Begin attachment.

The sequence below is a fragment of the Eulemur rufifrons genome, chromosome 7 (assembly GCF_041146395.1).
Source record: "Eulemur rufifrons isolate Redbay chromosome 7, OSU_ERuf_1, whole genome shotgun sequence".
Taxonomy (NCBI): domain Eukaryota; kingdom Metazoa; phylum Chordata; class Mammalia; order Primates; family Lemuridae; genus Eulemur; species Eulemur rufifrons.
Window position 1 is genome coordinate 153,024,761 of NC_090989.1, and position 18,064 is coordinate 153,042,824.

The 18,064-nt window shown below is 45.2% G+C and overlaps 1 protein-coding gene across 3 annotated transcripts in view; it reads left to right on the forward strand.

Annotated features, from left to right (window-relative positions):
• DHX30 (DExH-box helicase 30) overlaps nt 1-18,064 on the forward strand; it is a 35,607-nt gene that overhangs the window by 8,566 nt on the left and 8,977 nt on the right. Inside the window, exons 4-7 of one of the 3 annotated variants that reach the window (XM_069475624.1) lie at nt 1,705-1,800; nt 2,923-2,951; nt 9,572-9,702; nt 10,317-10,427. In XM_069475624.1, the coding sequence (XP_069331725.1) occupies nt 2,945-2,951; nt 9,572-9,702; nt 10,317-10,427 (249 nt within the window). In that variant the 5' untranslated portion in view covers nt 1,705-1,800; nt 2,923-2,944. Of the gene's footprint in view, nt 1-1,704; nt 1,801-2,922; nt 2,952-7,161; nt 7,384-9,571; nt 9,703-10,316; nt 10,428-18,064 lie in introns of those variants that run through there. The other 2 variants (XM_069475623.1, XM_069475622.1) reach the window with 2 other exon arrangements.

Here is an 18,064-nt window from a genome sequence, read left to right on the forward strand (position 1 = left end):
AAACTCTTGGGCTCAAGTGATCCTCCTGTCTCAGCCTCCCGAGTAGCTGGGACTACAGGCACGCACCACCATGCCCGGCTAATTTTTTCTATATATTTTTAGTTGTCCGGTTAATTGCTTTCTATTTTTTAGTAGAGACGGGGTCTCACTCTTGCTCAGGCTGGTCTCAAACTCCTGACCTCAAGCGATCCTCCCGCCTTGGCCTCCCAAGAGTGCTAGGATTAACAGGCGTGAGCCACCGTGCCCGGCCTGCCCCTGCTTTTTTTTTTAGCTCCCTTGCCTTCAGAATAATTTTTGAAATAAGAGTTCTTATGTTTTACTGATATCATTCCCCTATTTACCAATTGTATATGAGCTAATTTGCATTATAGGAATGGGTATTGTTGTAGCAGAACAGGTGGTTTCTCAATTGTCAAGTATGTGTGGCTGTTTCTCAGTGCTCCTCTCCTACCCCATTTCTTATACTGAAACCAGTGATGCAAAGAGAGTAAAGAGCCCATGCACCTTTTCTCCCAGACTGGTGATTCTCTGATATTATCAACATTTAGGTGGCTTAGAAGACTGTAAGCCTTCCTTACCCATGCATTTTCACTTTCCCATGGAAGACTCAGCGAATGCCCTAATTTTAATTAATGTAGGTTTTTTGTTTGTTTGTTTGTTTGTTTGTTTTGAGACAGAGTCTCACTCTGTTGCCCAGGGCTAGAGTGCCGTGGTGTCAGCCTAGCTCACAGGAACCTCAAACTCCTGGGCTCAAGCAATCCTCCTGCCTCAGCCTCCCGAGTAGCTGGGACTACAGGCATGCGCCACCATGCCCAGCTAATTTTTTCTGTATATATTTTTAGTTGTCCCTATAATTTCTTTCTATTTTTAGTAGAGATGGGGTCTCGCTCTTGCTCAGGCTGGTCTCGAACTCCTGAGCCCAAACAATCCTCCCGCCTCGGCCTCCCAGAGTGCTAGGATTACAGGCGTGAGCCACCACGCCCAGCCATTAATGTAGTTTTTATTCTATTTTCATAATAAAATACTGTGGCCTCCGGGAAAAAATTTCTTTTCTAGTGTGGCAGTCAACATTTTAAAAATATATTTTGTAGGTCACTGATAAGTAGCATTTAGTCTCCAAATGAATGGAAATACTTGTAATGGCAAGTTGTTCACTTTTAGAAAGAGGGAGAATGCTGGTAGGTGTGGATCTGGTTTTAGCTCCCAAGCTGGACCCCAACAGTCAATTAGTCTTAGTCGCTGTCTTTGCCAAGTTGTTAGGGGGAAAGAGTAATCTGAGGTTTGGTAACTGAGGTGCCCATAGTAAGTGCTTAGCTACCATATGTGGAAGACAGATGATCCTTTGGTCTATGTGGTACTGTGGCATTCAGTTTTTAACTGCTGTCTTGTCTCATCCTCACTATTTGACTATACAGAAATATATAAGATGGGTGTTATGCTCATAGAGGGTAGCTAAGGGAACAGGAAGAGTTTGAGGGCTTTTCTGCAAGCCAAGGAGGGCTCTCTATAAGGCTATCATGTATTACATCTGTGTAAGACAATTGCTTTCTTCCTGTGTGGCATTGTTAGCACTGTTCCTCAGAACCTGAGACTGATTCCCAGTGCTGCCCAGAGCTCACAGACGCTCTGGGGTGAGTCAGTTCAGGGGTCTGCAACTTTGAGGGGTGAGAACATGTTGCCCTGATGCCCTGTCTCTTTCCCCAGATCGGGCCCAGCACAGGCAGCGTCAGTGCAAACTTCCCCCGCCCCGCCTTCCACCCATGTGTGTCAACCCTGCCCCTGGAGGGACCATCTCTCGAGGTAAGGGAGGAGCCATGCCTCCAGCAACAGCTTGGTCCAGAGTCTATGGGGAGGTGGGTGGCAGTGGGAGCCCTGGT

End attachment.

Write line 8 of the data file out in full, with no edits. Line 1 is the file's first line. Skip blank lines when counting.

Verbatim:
Here is an 18,064-nt window from a genome sequence, read left to right on the forward strand (position 1 = left end):